(Photo of Eric Feidner at Steinway and Sons’ NYC Global headquarters by and courtesy of Wes Bender Studios.)
Connections, connections (Steinway and Sons office stereo systems, Part III)
AudioQuest cables and Hosa power adapters
One of my all-time favorite “educational” TV shows was James Burke’s Connections… . I’ll have to get around to covering that some time. But in the context of a high-quality but affordable stereo system, connections are very important. And on the subject of connections, Steinway and Sons have renovated their website; the About tab now brings up a very evocative introductory video featuring lots of wonderful close-ups of the craftspeople at work. Check it out! (You will need to un-mute the sound; there is an icon in the upper-right corner.)
One of my favorite audio shibboleths is, “Buy it once and buy it right, and get off the ‘upgrade’ merry-go-round.” Therefore, the systems I specified for Eric Feidner and for Mike Sweeney were anchored by components that, while not extravagant by any means, were not bargain-basement items either. They are not “bargains;” they are “keepers.” Both the Grace Design m920 DAC/linestage and a pair of Harbeth P3ESR loudspeakers run about two thousand dollars. So to make the necessary connections, I wanted audio cables that were high-performance, but at reasonable cost.
There are lots of great cable companies. I have often recommended products from Cardas Audio, Nordost, WireWorld, and other companies. However, I think that among the audiophile “household name” cable companies, AudioQuest has the broadest range of products that extends down to extremely capable cables at very reasonable cost.
In consultation with AudioQuest’s affable to the point of unflappable Stephen Mejias, I selected the following AudioQuest products to hook up the Steinway and Sons systems:
Computer-audio output to Grace Design m920 USB input:
Carbon USB cable ($249/3m)
(The link is to the Standard USB B cable, whereas the Grace Design m920’s input is a mini USB jack)
CD Transport to Grace m920 S/PDIF (RCA) digital input:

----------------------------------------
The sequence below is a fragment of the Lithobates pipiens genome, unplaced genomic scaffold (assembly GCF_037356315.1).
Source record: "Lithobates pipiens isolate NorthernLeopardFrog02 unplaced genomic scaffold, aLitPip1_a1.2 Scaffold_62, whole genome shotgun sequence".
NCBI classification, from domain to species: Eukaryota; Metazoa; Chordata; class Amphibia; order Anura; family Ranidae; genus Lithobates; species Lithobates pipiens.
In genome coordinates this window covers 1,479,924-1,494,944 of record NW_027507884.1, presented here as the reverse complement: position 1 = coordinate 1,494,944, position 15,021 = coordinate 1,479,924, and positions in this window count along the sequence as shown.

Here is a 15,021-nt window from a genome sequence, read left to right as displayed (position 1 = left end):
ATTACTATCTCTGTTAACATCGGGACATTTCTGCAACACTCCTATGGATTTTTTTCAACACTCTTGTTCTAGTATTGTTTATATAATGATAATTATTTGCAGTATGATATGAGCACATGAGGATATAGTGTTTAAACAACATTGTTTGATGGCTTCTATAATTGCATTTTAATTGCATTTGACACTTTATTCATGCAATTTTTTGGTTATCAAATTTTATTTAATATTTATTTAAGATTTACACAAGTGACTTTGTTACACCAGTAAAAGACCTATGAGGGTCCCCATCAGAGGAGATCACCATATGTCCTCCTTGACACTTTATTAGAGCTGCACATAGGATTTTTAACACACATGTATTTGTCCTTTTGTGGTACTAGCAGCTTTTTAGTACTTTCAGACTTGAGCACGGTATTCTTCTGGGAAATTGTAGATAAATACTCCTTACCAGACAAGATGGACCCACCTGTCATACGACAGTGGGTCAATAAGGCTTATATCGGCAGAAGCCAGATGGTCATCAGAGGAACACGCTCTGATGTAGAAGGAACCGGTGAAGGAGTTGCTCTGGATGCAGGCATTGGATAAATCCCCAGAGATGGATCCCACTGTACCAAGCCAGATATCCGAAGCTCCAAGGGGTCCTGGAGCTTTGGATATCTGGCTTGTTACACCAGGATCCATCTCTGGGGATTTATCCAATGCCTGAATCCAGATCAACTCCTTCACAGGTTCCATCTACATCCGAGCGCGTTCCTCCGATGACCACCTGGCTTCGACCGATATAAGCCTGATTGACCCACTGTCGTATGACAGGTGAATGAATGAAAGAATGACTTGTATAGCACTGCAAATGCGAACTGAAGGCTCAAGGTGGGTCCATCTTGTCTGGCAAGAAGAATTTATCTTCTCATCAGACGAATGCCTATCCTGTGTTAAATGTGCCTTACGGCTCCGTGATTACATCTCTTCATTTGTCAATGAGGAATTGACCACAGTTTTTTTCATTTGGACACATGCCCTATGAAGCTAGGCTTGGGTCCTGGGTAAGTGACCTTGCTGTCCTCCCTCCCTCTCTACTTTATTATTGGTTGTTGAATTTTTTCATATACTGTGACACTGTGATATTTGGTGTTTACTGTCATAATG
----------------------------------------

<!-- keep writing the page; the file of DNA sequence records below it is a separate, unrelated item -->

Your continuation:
Carbon Coaxial cable ($159/0.75m)
Audioengine Bluetooth receiver to Grace m920 TOSLINK (Optical) digital input:
Vodka TOSLINK cable ($169/0.75m)
Grace m920 RCA analog audio outputs to Parasound Zamp:
Big Sur analog interconnects ($97/0.6m pr.)
Parasound Zamp to Harbeth P3ESR loudspeakers:
Rocket 33 loudspeaker cables ($261/pr.)
(Because this installation required single-wire speaker cables of uneven lengths, I quote the price for a six-foot biwire pair.)
The office systems at Steinway have a winning combination of presence of detail and absence of “fatigue factor.”
I can attest from personal use of AudioQuest’s Type 4 loudspeaker cables (from $229/8ft pr.):
and Evergreen analog interconnects ($32/.6m pr),
that, for the modest sums involved, their performance is shockingly good. I have been using the Type 4 loudspeaker cables on Esperanto Audio loudspeaker prototypes, and have had many an enjoyable listening session.
Signal cables are important; but so are power cords. These days, many with-it manufacturers (such as Grace Designs and Parasound, naturally) include robust power cords with their products. I am a stickler for a neat installation, so I specified some cool gizmos from Markertek to make the power cord situation as neat and rational as possible.
The first is a piggyback IEC power cord from Hosa Technology ($10). Behind the usual IEC chassis plug is a single standard wall-outlet jack.
Into that standard wall-outlet jack you can plug an IEC Y-adapter ($13) that can provide power to two other components, thereby powering three components in a short stack with the minimum of clutter.
AudioQuest cables are widely available with money-back-guarantees (the links are to Music Direct). If you need a cable for a new application, by trying what AudioQuest has to offer, you might find a cable that works for you at a fair price., And you also gain bragging rights; you can say that your new cable came from the company whose cables are in the executive-suite computer-audio systems at Steinway and Sons’ NYC global headquarters, and how cool is that?
# # #